Oil prices fell on Monday after Saudi Arabia and Russia delayed a meeting to discuss output cuts that could help reduce global oversupply as the coronavirus pandemic pummels demand.
Brent crude fell more than $3 (TL 20) when Asian markets opened but recovered some ground with traders hopeful that a deal between the top producers was still within reach.
At 11:35 a.m. GMT, Brent was down 81 cents, or 2.4%, at $33.30 a barrel. U.S. crude was 65 cents, or 2.3%, lower at $27.69 a barrel, off a session low of $25.28.
The Organization of the Petroleum Exporting Countries (OPEC) and its allies, a group known as OPEC+, are expected to meet on Thursday, instead of Monday, to discuss cutting production.
A supply deal between the OPEC, Russia and other producers that had propped up oil prices for three years collapsed in March, while the coronavirus hammered demand.
Riyadh and Moscow blamed each other for the failure and launched a battle for market share, sending oil prices to their lowest in two decades and straining the budgets of oil-producing nations while hurting higher-cost producers in the United States.
"Perhaps it is best that the meeting was delayed for producers to cement a minimum of common ground before the actual discussions take place on Thursday," said BNP Paribas analyst Harry Tchilinguirian, although he said initial disappointment at the delay had driven down prices in Asian business.
Kremlin spokesman Dmitry Peskov Monday said Moscow was ready to coordinate with other oil-exporting countries to help stabilize the market and that the OPEC+ meeting was delayed for technical reasons.
A top Russian oil negotiator also said Monday that Saudi Arabia and Russia are close to a deal on oil output cuts to reduce global glut, but details such as how to share out production curbs remained unclear ahead of talks planned for later this week.
U.S. President Donald Trump said last week he had brokered a deal with Moscow and Riyadh.
"I think the whole market understands that this deal is important and it will bring lots of stability, so much important stability to the market, and we are very close," Kirill Dmitriev, one of Moscow's top oil negotiators who also heads Russian's sovereign wealth fund, told CNBC.
Dmitriev was the first to make a public declaration last month about the need for an enlarged supply pact, potentially involving producers outside the OPEC+ group.
Trump has said a deal could see cuts of 10% to 15% in global supply, although analysts say even such a huge reduction would still not solve the immediate problem of oversupply, which by some estimates has crashed by 20% to 30%.
OPEC+ is said to be working on a deal to cut production by about 10% of world supply, or 10 million barrels per day (bpd), in what member states expect to be an unprecedented global effort.
But Rystad Energy's head of oil markets Bjornar Tonhaugen said even if the group agrees to cut up to 15 million bpd, "it will only be enough to scratch the surface of the more than 23 million bpd supply overhang predicted for April 2020."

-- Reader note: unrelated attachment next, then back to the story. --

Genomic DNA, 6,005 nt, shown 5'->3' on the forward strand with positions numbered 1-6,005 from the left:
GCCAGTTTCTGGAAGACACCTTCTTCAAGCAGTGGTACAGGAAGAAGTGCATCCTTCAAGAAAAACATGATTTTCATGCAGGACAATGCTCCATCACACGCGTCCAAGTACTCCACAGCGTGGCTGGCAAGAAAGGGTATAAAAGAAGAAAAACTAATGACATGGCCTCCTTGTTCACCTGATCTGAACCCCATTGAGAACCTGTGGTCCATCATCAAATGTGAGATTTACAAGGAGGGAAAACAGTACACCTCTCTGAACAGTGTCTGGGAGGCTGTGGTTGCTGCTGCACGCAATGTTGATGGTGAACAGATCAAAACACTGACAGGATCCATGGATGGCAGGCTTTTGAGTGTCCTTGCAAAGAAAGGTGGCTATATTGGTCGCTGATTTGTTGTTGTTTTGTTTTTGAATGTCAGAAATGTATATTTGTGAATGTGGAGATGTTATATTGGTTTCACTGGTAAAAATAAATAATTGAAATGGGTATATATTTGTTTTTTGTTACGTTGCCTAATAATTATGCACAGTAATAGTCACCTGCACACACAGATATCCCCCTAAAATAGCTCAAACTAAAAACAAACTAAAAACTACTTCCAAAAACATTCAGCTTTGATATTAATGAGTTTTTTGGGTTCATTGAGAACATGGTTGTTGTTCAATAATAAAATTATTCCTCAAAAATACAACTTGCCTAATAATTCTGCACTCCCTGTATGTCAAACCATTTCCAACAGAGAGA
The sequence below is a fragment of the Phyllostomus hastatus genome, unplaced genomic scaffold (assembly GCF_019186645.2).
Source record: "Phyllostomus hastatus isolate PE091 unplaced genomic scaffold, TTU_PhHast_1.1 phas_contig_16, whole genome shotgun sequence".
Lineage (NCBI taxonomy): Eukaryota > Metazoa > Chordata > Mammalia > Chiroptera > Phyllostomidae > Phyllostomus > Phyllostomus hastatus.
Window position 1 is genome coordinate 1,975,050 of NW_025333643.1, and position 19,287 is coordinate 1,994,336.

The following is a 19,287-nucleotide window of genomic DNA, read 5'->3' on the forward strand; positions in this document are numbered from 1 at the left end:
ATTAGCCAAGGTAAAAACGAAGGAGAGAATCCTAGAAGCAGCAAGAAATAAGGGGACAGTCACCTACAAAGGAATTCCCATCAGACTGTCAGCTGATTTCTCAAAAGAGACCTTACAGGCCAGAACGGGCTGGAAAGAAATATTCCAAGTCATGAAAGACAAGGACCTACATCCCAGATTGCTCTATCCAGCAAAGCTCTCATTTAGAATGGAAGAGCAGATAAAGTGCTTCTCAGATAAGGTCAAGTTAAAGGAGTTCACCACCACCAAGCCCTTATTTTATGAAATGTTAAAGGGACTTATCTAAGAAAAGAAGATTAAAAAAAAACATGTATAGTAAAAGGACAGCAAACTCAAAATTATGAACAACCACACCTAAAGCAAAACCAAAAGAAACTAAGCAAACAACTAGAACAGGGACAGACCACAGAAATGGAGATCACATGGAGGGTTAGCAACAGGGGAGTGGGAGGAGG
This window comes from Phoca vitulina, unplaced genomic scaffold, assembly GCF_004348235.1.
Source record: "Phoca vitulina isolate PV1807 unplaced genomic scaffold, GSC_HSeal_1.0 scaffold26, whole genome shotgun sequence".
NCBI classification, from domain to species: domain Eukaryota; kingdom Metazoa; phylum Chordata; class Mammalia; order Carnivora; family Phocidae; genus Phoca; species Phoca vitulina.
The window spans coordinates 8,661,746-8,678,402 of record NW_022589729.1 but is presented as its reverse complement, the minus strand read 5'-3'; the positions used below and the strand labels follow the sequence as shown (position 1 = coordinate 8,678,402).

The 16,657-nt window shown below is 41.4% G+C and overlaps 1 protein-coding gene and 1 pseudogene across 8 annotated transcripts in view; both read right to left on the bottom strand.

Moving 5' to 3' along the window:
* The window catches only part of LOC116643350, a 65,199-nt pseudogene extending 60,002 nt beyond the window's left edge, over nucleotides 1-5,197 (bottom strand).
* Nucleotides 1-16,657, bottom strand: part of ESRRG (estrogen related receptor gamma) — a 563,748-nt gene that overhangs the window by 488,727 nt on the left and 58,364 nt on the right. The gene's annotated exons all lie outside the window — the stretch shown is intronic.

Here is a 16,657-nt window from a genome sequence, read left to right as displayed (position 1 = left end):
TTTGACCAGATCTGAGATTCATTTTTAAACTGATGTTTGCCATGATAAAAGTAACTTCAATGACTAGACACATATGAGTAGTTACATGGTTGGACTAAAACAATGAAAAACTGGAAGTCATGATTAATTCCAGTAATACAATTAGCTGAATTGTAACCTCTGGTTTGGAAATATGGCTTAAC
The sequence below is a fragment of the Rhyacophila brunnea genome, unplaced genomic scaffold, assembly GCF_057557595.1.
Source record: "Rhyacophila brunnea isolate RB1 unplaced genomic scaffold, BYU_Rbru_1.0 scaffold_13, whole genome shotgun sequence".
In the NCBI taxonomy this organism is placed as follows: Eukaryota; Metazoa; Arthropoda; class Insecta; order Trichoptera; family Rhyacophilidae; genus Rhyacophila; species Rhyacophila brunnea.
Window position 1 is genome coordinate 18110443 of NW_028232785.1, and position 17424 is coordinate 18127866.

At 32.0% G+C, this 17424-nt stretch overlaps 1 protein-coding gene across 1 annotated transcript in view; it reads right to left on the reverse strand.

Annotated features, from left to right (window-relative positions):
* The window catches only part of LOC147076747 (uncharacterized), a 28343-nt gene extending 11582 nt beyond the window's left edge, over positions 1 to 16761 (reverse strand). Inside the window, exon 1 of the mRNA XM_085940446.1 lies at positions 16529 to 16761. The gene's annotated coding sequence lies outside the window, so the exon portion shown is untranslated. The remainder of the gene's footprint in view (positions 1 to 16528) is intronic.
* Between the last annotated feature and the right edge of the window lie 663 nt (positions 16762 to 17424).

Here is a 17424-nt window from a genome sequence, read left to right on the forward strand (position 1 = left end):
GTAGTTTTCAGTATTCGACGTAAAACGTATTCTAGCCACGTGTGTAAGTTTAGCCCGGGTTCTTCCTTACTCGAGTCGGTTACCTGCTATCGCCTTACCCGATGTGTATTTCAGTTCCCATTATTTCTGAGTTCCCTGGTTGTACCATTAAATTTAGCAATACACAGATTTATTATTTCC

Russia and Saudi Arabia have long been frustrated that curbs by the OPEC and others have left a gap that has been filled by shale oil firms in the U.S., which became the world's biggest producer.
Producers also differ over the level from which they should make any output cuts. Riyadh, with by far the world's biggest reserve of extra capacity, has insisted it will no longer carry what it considers an unfair burden of cuts.
Russia President Vladimir Putin has said the base should be production levels in the first quarter.
In its race to secure a bigger share of the market after the OPEC+ deal fell apart, Saudi Arabia raised its crude output to 12.3 million bpd on April 1 and said it planned to export to more than 10 million bpd starting in April.
An OPEC source told Reuters the base was "negotiable," adding every producer faced the same threat that the world's oil storage capacity was fast reaching a limit. "The cliff is visible to everyone," the source added.
Still, the sentiment was lifted by Riyadh's decision to delay releasing its official crude selling prices to Friday, pending the outcome of the OPEC+ meeting.
Trump said on Sunday he could slap "very substantial tariffs" on oil imports if prices stayed low, but he also said he did not expect this would be needed.
Rig counts in the U.S. fell by 62 last week, energy services firm Baker Hughes Co. said on Friday, marking the biggest weekly drop in five years, as U.S. energy companies slashed spending on new drilling due to a coronavirus-related slump in economic activity and fuel demand.
"Wherever you look, the narrative is the same: the global economy is in a painful recession," Stephen Brennock of oil broker PVM said. "As OPEC+ ponders fresh supply curbs, you can't help but think that the oil market will continue to be at the mercy of the virus pandemic."
OPEC member Iraq said on Sunday any new deal needed support from major producers from outside OPEC+, such as the U.S., Canada and Norway.
Antitrust laws prohibit oil producers in the United States from taking steps to push up oil prices. But curbing output would be legal if state regulators or the federal government set lower production levels, antitrust experts said.
The U.S. authorities have yet to indicate what, if any, action it might take. In rare moves, Canada and Norway have signaled their willingness to curtail production.
After Thursday's scheduled OPEC+ talks, G-20 energy ministers and members of some other international organizations will hold a video conference, hosted by Saudi Arabia, on Friday, a senior Russian source told Reuters, as part of the efforts to get the United States involved in a new deal on production cuts.
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